Screw the Singapore Sling, It’s Time for a New National Cocktail
You need to taste the new contenders for the city-state's favorite drink at Kult Kafe.
Zac Mirza, of Kult Kafe, works the bar.
Walk into the bar at Singapore’s colonial-era Raffles Hotel and you’re bound to see pink-faced tourists sipping an equally pink beverage known as the Singapore Sling, the city-state’s national cocktail. The gin-based concoction, made with cherry brandy, orange juice, lime juice, and fresh pineapple, was invented at the hotel in the early 1900s and it’s since become synonymous with the city-state’s image, mostly thanks to heavy marketing by the tourism board.
While it isn’t exactly awful (it can be ridiculously sweet), it’s basically a tourist gimmick. Hardly any locals drink it and most bars don’t even serve it. A country’s iconic drink, such as Brazil’s caipirinha and Italy’s negroni, should be widely consumed by its people so it’s about time Singapore revisit its national tipple.
Bartender Zac Mirza of Kult Kafe, a friendly watering hole housed in a white colonial mansion on a lush hill in central Singapore, is the perfect man for the job. He’s created a range of bespoke refreshments using Southeast Asian ingredients that actually do the region proud (as opposed to harken back to our colonial history). Seasoned with herbs grown in Kult’s garden, these libations (also known as "kultails") are based on the recipes of well-known classics but with a local twist.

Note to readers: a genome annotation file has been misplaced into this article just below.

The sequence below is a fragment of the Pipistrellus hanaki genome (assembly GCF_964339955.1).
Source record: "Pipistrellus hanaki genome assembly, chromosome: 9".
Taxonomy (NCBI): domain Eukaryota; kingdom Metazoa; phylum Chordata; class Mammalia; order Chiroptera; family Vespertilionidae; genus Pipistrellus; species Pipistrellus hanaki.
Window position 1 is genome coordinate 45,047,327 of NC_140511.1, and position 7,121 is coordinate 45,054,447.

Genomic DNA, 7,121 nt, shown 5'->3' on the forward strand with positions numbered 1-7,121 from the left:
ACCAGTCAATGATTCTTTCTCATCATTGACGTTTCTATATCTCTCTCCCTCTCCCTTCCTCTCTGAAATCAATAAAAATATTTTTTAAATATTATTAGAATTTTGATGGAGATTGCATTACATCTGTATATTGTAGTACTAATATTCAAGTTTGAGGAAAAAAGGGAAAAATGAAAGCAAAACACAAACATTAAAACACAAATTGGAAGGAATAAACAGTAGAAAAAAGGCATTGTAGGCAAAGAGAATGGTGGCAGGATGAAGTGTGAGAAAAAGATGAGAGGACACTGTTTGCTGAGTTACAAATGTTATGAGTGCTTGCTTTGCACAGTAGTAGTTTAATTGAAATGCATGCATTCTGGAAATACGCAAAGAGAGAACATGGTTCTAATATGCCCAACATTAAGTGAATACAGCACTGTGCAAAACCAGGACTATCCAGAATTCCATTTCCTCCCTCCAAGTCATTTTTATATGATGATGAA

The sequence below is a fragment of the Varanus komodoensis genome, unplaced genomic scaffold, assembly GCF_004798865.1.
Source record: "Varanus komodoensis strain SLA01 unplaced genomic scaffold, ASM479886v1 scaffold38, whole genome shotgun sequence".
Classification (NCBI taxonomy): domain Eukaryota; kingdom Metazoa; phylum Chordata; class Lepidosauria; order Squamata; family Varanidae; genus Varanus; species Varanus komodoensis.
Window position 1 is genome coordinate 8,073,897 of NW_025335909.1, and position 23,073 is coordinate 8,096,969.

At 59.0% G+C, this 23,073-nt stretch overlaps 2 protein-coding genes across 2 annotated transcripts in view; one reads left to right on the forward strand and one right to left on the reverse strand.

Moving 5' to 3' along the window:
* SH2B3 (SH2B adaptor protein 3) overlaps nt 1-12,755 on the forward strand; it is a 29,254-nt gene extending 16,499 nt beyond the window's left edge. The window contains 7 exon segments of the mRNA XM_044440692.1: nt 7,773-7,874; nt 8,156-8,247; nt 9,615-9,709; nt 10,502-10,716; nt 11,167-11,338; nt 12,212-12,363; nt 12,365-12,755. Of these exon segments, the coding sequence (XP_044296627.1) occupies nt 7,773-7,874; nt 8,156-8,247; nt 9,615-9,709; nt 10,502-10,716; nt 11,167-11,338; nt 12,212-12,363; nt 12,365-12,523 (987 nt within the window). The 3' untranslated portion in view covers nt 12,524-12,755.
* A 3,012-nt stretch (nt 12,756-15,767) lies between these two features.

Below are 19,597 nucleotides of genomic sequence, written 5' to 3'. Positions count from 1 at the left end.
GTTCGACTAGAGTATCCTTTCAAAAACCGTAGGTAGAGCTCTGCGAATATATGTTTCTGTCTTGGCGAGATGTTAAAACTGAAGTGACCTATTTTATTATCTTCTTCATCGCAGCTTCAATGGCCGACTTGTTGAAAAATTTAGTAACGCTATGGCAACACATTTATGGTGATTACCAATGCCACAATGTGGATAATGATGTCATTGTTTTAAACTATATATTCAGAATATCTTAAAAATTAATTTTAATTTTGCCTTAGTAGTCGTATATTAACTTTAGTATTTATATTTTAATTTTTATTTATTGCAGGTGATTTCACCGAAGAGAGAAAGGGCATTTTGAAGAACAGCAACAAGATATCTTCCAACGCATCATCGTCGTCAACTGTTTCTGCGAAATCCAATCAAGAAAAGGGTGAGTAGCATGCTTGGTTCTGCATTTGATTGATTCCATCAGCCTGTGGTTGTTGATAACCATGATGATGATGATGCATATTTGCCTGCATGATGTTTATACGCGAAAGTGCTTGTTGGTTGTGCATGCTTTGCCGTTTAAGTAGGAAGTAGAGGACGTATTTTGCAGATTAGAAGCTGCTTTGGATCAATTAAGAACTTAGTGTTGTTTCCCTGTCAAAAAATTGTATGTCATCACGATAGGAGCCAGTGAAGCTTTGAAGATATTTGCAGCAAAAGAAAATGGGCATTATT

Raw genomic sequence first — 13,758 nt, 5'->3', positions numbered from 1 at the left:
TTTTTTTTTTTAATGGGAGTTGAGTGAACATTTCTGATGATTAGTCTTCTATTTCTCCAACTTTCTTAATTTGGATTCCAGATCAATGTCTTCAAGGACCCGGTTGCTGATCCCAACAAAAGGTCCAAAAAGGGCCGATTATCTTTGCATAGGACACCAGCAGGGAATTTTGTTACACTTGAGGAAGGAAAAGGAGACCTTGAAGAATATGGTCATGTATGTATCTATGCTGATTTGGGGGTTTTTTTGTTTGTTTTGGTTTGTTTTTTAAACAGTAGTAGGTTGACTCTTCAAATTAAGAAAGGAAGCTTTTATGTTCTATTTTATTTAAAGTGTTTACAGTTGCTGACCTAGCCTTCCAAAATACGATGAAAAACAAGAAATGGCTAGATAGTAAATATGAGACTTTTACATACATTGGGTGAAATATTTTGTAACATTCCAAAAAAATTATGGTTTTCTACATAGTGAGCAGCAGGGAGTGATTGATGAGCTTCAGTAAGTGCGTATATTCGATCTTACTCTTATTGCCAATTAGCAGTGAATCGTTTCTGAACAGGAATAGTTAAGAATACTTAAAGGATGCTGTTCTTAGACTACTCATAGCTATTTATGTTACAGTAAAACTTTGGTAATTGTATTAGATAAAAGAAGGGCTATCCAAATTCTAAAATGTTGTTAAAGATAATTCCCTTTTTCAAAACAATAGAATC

The "Bloody Belachan," a riff on the vodka-based bloody mary, replaces Tabasco with sambal belachan (a Malaysian/Indonesian condiment made from chili, shrimp paste, and lime juice) and celery with basil and cucumber. The American South’s mint julep, meanwhile, is re-invented as the "Kult Julep," which swaps mint for kaffir lime and sugar for gula melaka, palm sugar with a smoky taste that can be found across the region.
The "Jamu Sour" plays with the whiskey sour by incorporating jamu, an Indonesian medicine made from turmeric, ginger, tamarind, lime, and honey. Meanwhile, the "Dill & Tonic" adds fresh dill, salt, pepper, and elderflower to the signature gin and tonic.
Coming up for 2019 is the "Kopi Dangdut," Mirza’s take on the espresso martini. The base is salted caramel vodka and Singaporean coffee (colloquially known as kopi) in whichthe beans are wok-roasted with butter/sugar and brewed with a cotton strainer in watering can-like vessels. Kopi is usually had with condensed milk but Kult’s take uses macadamia nut milk instead. A perfect pick-me-up before a night out, this is guaranteed to make wallflowers bust a move to any tune, even dangdut (a style of Indonesian working class music).
Each one is basically a tribute to nusantara culture, an old term for maritime Southeast Asia. That, to me, makes Mirza’s concoctions way more representative of local culture than the Singapore Sling. And unlike the Sling that’s a considered a girly drink, Mirza’s creations are gender neutral.
“We use ingredients that have a deep cultural history in this part of the world,” Mirza explains. “Before the bar opened in late 2015, I went foraging and found wild herbs growing in Kult’s garden so I incorporated them into my recipes because I wanted our drinks to reflect our surroundings.”
Through each kultail, he hopes to educate people about the region’s culinary traditions: “I think of it as ‘kultural’ enrichment,” Mirza says.